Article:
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Poetic Jewels
by Bob Brooke


The Art Nouveau style is perhaps best expressed in the delicate, imaginative, colorful, and poetic jewelry of the period. While Art Nouveau embraced all manner of decoration, it’s jewels best express its style. Their fragility and their infinite variations of size, color and shape made them ideal example of the new style.

Designers created Art Nouveau jewelry in France between 1895 and 1910. Though jewelry makers of the time didn’t produce it in quantity, it was of the finest quality. They were inventive in their designs and expertly crafted each piece. The two leading jewelry makers of the time, Vever and Henri Bouuilet, both represented old family firms.

While jewelry makers in other countries produced pieces similar ones to Art Nouveau, authentic jewelry in the new style came from France. It was a short-lived period in jewelry design, lasting only about 15 years, because of the onset of World War I and because the pieces were so over-the-top and expensive that people quickly lost interest in them.

Art Nouveau jewelry was a reaction to a number of things going on in French society at that time, including women’s fight to secure more rights for themselves outside of the home by getting an education and a job.

The pieces were large and ostentatious, and a lot of them depicted naked women, a shocking motif at the time. Because Art Nouveau jewelry was costly, only wealthy, artistic women wore it. Demimonde, unmarried women who were supported by wealthy lovers and considered to be on the fringes of acceptable society, wore Art Nouveau jewelry as did a number of well-known entertainers. The most recognizable was actress Sarah Bernhardt, who helped to make jewelry designer René Lalique famous.

While most old jewelry ends up getting melted down, Art Nouveau pieces wouldn’t have been worth while as they usually had very little value. They may have been so disliked when fashion changed that people simply destroyed or mislaid them.

Materials Used
With Art Nouveau jewelry, the materials weren’t as important as the design. The pieces were less about gemstones and more about enamel, including plique-à-jour enamel. French for “letting in daylight,” plique-à-jour enamel was translucent, much like a stained-glass window.

Jewelry makers heated and bent horn, usually from domestic animals such as cows, into different shapes for Art Nouveau pieces. They also used a lot of carved ivory. They added diamonds as accent stones.

Most French artists defied the French hallmark laws and omitted to have their jewels marked, frightened perhaps of the risk of damage in the scraping and punching process. Some artists didn’t sign their names. In most cases a pair of initials seemed adequate.

Leading Art Nouveau Jewelers
In all there were probably three or four dozen artist-jewelers working in the Art Nouveau style in France. Rene Lalique operated one of the largest workshops, employing 30 craftsmen at the turn of the 20th century.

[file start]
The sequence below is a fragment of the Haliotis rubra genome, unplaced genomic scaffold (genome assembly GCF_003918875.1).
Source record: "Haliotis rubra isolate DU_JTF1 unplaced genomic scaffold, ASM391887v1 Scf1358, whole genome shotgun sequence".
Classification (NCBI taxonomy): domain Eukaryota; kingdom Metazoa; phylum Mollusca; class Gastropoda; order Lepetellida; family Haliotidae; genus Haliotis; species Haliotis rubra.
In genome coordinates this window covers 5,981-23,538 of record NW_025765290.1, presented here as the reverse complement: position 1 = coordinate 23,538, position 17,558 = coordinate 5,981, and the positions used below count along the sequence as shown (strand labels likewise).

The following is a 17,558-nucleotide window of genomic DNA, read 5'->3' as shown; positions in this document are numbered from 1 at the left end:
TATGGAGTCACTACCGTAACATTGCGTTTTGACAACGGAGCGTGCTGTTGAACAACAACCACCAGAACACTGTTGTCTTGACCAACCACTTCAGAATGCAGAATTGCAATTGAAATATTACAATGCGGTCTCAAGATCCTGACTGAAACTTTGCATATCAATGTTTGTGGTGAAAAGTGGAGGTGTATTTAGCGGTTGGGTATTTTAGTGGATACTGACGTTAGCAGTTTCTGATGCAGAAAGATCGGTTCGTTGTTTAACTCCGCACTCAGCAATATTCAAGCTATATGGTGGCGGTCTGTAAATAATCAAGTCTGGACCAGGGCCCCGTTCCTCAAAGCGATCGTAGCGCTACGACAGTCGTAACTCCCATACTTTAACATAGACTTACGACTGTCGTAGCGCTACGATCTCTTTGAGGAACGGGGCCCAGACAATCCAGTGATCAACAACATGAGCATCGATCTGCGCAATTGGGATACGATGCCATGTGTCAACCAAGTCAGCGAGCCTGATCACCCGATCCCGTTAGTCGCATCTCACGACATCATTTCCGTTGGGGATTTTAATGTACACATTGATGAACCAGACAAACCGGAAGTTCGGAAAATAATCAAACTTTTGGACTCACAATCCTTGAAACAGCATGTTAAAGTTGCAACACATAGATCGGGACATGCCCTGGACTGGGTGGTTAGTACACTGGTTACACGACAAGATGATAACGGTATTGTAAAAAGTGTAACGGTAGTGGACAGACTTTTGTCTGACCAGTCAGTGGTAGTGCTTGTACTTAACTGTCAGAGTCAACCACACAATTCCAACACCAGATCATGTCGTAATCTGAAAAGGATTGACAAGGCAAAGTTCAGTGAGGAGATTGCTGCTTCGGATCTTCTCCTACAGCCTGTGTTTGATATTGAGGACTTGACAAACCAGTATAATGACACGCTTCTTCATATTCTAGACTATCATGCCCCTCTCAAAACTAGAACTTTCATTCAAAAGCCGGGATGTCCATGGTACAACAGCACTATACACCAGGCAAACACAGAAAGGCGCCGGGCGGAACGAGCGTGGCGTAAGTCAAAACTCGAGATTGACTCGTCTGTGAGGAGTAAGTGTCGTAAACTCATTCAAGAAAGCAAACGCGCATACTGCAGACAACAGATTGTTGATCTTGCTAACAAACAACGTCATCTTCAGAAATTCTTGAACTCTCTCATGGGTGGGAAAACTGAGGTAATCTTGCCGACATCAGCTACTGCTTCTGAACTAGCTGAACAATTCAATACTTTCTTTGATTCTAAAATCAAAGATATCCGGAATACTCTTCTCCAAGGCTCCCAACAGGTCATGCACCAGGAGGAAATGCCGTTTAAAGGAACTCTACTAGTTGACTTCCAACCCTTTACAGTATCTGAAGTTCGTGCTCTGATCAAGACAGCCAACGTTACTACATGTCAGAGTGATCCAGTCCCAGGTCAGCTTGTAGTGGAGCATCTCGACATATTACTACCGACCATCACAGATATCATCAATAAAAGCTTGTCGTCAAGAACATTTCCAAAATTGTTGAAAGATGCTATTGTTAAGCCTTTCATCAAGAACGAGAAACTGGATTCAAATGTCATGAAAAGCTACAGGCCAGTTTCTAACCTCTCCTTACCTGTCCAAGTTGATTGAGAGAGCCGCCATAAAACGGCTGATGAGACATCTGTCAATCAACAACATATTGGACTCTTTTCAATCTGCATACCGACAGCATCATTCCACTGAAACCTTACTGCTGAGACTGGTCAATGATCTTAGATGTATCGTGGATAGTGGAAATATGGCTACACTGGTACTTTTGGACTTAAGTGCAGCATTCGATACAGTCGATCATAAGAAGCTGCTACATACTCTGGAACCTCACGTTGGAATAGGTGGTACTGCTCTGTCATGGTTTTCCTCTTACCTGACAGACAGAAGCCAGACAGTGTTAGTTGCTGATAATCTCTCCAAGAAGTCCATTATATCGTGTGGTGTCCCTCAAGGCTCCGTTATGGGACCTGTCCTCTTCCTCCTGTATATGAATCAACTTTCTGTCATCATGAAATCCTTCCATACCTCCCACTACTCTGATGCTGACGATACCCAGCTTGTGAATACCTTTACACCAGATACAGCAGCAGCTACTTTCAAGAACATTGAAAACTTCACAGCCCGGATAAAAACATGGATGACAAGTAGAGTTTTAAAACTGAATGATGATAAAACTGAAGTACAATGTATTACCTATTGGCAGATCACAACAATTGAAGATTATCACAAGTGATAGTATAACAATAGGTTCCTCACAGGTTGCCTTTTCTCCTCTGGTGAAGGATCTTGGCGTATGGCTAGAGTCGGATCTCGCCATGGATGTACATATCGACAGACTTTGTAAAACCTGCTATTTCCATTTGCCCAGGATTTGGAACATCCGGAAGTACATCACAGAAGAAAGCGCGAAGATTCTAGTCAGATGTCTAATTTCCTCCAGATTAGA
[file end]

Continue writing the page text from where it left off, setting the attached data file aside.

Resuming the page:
Lalique was indeed the genius of the Movement. He worked as a freelance designer and craftsman for quite a few jewelry houses, including Jacta, Aucoc, Cartier, Boucheron, Renn, Gariod, Hamelin and, most important, Destape, whose business he finally inherited in 1886.

Along the way, actress Sarah Bernhardt noticed his work and commissioned two groups of jewels for Iseyl et Gismonda. In 1895, Lalique won third prize on his first appearance at the Salon, the same year as his first recorded use of the female nude in jewelry. In 1896 he first used horn—an important innovation. In 1897 he became a Chevalier of the Legion d'Honneur.

Lalique was a technical, as well as a stylistic, innovator. He used machinery to reduce his large prototypes to actual working size, and he employed Eugene Feuillatre to investigate enameling techniques on silver. He also used platinum, not because of its value, but because he liked the color. He also made frequent use of glass, horn and occasionally aluminum. His pieces, more than any other jeweler's, show the artist's impatience with the mystique of the precious stone.

While Lalique’s style tended to be soft and feminine, that of Georges Fouquet, the other inspired French Art Nouveau jeweler, was somewhat harsh, preferring thistles and nightmare insects. He won prizes at the Exhibitions of 1900 and 1901 and built a new shop at 6, Rue Royale.

Henri Vever was another jeweler of standing; and with his brother, Paul, inherited his father’s firm in 1874. He attended evening classes at the Ecole des Arts Decoratifs and worked by day with various jewelers — Loguet, Hallet and Dufong. In 1889 the brothers won two prizes at their first exhibition and in 1891 the Croix de la Legion d'Honneur at the French Exhibition in Moscow.

The Art Nouveau movement was played out by 1910, and many of the jeweler/ craftsmen and patrons died during World War I. Today, these jewels live on as art and inspiration.

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